Recently, I watched The Karate Kid on television. I hadn’t seen the movie for thirty years, so it was fresh. I remember liking it as a teenager, even feeling a lump in my throat as Ralph Macchio won the karate contest at the end of the movie.
But things change as you grow up – especially when you swallow the red pill. You see through the pretty little lies, the clever conceits. You grow to realize that there is no Wizard of Oz: just some broken-down charlatan behind a curtain.
The Karate Kid is a perfect example of a movie that, upon reflection, fails to deliver. It’s actually a piece of anti-American propaganda. The director, Jerry Weintraub is, quite sadly, another in a long line of Hollywood Jews that uses the film industry to undermine America: i.e. Amy Shumer, Al Goldstein, etc.
Weintraub planted a questionable subplot into the movie, one that was irrelevant to the movie-at-large. What am I talking about? Well, here is the scene in question:
A Japanese Man Blaims the US for War Crimes During World War 2
An important scene in the movie is when Mr. Miyagi – a Japanese man – gets drunk. At the point in the movie, he is the father figure to Ralph Macchio. So the audience has built up a certain amount of affection for Miyagi by this point: his simplistic wisdom, for example. The audience is “on his side,” so to speak.
In walks Ralph Macchio. He finds Mr. Miyagi doubled over, crying. We learn that the old man is mourning the anniversary death of his wife, a woman that died in a Japanese internment camp in California during World War 2 (a place called Manzanar).
In short, Ralph Macchio learns that America was bad and that Japan was good. The complexity of World War 2 is simplified for the audience. It has all the depth of a WWE championship bout with the “good guy” in one corner and the “bad guy” in another.
Why did his wife have to die in an internment camp? Why did Jerry Weintrub chose that? He could have easily have explained her death as a car accident, cancer, etc. But he made the cause of death political, stirring up anti-American animus in the viewer.
The Reality: Japan Committed Atrocities During World War 2 That Far Exceeded the California Internment Camps
The Japanese committed horrific atrocities during World War 2. For example, let’s remember the Rape of Nanking:
Old women over the age of 70 as well as little girls under the age of 8 were dragged off to be sexually abused. More than 20,000 females (with some estimates as high as 80,000) were gang-raped by Japanese soldiers, then stabbed to death with bayonets or shot so they could never bear witness…Pregnant women were not spared. In several instances, they were raped, then had their bellies slit open and the fetuses torn out.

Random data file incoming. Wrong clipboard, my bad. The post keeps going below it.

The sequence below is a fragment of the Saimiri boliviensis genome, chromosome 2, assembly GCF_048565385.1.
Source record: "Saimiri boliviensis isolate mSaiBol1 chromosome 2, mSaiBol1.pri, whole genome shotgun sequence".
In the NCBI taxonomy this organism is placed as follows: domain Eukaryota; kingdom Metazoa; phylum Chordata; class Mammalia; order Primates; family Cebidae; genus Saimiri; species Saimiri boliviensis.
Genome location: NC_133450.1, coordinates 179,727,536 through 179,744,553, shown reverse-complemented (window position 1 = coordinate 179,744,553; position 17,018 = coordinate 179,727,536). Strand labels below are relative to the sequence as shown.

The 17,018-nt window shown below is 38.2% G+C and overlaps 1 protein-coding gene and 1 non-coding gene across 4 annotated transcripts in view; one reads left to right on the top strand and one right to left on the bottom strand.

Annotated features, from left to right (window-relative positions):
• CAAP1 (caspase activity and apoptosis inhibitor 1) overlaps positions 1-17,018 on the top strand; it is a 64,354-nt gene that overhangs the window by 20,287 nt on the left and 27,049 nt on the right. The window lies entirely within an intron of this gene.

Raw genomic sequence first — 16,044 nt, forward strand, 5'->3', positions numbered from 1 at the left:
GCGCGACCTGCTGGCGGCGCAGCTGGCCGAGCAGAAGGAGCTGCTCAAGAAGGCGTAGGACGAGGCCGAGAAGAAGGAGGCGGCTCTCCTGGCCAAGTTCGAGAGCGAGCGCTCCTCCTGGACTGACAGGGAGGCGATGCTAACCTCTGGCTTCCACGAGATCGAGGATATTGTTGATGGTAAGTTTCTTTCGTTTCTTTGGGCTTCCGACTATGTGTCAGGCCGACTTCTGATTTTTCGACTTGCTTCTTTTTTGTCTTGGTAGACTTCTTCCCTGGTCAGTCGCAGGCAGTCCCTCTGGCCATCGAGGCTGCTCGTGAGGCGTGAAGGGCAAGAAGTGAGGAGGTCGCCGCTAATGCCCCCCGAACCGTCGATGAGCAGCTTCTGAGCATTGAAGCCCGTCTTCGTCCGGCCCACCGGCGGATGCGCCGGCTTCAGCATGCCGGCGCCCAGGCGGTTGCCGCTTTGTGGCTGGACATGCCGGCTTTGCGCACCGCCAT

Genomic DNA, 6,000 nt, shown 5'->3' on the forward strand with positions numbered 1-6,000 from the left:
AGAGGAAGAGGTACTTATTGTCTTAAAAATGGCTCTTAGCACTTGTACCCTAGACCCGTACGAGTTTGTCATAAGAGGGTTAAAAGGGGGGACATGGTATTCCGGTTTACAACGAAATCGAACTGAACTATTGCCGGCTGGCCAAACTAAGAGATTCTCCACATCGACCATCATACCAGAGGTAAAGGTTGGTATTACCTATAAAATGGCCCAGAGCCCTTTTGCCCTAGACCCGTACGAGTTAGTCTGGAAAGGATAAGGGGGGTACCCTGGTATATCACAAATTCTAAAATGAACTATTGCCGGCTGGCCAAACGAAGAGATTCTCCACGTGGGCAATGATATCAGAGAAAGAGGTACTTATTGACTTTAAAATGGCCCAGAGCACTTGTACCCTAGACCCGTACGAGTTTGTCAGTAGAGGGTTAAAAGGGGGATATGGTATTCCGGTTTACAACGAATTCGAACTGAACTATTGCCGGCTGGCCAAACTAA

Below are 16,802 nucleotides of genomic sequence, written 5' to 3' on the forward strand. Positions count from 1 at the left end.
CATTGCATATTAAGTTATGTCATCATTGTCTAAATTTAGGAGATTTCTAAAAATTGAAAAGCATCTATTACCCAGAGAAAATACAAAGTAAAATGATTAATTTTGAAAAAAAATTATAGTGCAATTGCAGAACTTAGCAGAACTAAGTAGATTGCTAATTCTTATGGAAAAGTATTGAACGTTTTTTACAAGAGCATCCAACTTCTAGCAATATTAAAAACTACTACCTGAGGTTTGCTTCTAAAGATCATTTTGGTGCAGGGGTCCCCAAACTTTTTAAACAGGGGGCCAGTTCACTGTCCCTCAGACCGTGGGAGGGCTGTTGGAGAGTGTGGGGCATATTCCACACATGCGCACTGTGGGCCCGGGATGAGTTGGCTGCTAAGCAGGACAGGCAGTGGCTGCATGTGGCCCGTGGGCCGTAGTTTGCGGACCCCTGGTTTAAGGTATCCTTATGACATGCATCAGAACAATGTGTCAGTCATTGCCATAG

This was gore on a historic scale. If you for pictures online, you’ll want to vomit. Absolutely savage: beheadings, torture, etc.
I’ll save you the details, but the picture below is a small sample:
Comparatively, the Japanese internment camps were a cake walk. They could more properly be referred to as detention centers. Just read Farewell to Manzanar, which provides a detailed account of these camps. The narrator is unable to remember any atrocities. The main complaint is the inconvenience of being relocated.
Were the Japanese internment camps unfair? Probably. Were they comparable to the Rape of Nanking? Hardly.
The Karate Kid is a movie (in a long line of Hollywood movies) that promote an anti–American sentiment. It inserts a plot into the movie that is completely unnecessary, simply to sitr up hatred against the United States.
The culprit here is the producer, Jerry Weintraub (recently deceased). You would think that a Jewish man like Weintraub would have a little more respect for America. The United States opened its doors to the Jewish people, allowing them to seek refuge from Nazi Germany. For him to slam America’s involvement in World War 2 shows a complete lack of gratitude.
Weintraub should have been thankful for what the United States has done for the Jewish people; instead, he used his power to undermine the nation that gave them refuge.
*Disclaimer: Some people might question how responsible Weintraub was for the scene. To them, I pose this question: Do you think he would have bankrolled a film that had a pro-Nazi scene in it? You already know the answer, so I’ll leave it at that.
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